On the teev Kerry O'Brien is giving Wayne Swan a hard time. Frankly, it's an uneven contest. Swan sounds like he might cry.

Tuesday, November 4, 2008

The Hon Joe Hockey

Facebook wanted to know if Joe Hockey was a friend of mine.

It seems I have a more politically diverse group of online (and real life) acquaintances than I thought. I wish this didn't make me feel as smug as it does. I don't really care to analyse my feelings either (because self-congratulatory tolerance is usually prejudice masquerading as something nicer, and it's usually a pretty thin veneer at that, and I quite like the person who I believe is responsible for this in the it's a pleasure to see them unexpectedly kind of way and I still like them even post-chat).

I must say, though, that some people inhabiting positions that seem extremely, ludicrously, climate-change denyingly right wing to me describe themselves as moderate. I can only imagine how remote from moderate they think I am. Actually, I don't have to imagine it. I am sure they think that I am extremely, ludicrously, climate-change radically left wing.

However, I think that the Hon Joe Hockey can exist without online expressions of good will from me today.

I'd be utterly charmed to friend Bob Brown, though. Or the local rocket scientist.

Monday, November 3, 2008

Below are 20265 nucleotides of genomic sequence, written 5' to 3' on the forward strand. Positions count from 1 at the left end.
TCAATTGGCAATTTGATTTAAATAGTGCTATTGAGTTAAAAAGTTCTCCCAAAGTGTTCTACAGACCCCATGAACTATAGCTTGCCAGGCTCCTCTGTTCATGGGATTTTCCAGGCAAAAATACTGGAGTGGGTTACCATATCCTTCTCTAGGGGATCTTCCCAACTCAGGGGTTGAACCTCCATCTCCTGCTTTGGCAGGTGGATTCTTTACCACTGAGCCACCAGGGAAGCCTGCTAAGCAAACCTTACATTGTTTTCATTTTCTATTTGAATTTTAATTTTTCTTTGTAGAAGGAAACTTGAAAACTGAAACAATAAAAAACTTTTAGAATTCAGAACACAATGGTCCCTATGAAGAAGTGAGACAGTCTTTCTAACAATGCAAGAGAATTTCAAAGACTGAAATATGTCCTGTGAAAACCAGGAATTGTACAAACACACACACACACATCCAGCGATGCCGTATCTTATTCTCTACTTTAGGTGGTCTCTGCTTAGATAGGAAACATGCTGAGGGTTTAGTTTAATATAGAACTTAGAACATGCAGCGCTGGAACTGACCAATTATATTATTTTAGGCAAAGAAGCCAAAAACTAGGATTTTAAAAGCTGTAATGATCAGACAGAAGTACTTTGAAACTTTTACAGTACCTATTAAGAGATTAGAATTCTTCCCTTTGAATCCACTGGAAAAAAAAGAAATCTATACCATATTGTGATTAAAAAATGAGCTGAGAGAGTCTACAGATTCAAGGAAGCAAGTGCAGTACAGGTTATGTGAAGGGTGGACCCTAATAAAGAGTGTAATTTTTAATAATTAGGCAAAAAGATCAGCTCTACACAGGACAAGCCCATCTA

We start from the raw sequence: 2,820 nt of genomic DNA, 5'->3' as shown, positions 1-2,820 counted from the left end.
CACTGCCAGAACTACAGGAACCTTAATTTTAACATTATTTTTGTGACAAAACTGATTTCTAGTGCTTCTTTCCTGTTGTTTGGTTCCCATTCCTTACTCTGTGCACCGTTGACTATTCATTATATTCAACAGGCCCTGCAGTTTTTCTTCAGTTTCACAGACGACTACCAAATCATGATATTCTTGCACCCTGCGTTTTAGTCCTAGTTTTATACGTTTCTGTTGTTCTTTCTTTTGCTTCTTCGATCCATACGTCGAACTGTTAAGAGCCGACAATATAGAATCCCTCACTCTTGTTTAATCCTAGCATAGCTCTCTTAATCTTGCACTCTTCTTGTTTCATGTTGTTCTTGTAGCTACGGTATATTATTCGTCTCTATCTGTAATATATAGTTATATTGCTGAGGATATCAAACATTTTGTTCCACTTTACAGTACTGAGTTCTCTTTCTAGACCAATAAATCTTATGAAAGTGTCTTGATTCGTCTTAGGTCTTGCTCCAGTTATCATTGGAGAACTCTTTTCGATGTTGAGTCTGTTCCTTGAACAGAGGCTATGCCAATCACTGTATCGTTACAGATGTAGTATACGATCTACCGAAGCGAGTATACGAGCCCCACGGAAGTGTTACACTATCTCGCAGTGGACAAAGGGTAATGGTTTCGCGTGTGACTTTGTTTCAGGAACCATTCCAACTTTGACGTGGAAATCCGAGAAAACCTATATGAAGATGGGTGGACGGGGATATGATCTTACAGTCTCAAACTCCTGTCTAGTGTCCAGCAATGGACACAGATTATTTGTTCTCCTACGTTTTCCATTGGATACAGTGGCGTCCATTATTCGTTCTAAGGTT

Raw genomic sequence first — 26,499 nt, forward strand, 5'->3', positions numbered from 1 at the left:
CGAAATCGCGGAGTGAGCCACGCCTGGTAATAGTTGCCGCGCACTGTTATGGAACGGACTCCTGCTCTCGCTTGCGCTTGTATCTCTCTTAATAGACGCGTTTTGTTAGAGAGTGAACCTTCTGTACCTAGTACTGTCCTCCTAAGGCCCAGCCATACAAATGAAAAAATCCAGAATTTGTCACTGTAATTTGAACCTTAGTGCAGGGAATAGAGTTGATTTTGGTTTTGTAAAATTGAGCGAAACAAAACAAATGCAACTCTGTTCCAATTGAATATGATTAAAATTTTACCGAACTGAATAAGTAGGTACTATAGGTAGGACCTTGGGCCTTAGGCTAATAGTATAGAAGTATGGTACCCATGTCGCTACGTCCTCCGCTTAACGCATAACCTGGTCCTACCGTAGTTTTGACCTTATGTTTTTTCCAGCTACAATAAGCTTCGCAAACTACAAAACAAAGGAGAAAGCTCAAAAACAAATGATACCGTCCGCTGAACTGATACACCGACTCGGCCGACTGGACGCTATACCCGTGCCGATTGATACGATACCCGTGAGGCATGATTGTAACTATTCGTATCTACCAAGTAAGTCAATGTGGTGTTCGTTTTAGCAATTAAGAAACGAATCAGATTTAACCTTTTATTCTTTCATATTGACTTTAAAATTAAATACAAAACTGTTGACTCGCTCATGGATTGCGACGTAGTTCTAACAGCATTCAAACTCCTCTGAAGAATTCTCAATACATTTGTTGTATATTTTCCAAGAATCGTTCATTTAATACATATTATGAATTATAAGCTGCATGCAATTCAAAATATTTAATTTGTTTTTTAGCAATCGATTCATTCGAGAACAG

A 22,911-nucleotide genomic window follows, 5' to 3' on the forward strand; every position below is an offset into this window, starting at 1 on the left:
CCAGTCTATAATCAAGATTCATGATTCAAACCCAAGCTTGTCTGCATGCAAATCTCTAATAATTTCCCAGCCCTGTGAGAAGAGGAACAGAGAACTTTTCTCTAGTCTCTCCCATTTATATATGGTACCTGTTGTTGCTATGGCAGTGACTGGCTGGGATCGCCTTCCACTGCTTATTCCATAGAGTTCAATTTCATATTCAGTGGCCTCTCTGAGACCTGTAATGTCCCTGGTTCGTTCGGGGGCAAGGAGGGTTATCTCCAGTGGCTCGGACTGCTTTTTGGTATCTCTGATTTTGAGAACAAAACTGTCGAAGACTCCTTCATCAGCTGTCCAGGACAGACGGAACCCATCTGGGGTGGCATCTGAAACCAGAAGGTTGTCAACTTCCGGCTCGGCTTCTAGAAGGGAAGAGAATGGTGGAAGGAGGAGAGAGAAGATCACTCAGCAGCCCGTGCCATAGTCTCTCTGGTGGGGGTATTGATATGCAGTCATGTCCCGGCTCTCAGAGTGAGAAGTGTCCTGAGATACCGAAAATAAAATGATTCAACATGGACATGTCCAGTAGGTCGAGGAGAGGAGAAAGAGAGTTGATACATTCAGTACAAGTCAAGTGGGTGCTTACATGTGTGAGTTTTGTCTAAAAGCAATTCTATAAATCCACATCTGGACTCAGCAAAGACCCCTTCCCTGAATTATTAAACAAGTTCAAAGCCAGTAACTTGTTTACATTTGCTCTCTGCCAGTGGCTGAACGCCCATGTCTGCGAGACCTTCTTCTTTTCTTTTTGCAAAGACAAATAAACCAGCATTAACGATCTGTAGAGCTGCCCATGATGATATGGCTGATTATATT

Melbourne Cup Day

We went down to the ACTTAB to place our bets. The husband dropped a massive eight dollars total - two dollars each way on Mad Rush and another horse who didn't win whose name I forget already. I dropped a massive four dollars - one dollar each way on Nom de Jeu and Alessandra Volta. I had my money's worth out of Alessandra Volta's temporary lead.

The Noodle spent one dollar each way on C'est le Guerre. He won $7.80, of which the husband returned $5.80 to the son, since the son prudently refused to gamble his own money this morning. The Noodle spent $3.00 on a vanilla cornetto and his put the rest in his money tin.

He also suggested that if he had a race horse he'd call it 'Horse'.

Sunday, November 2, 2008

Incredibly talented people I went to school with episode 1

Actually, not sure how many episodes there are, since I lost touch with nearly everyone from school pretty much a day and a half after it finished. But recently, thanks to the magic of Facebook, I came across Darrin Archer. I knew he was a wildly talented jazz musician because his brother told me (he also comes from the kind of family who are likely to say nice things about each other). But the good thing is it inspired me to google him, and now I can bring you a link to a sample of jazzly goodness.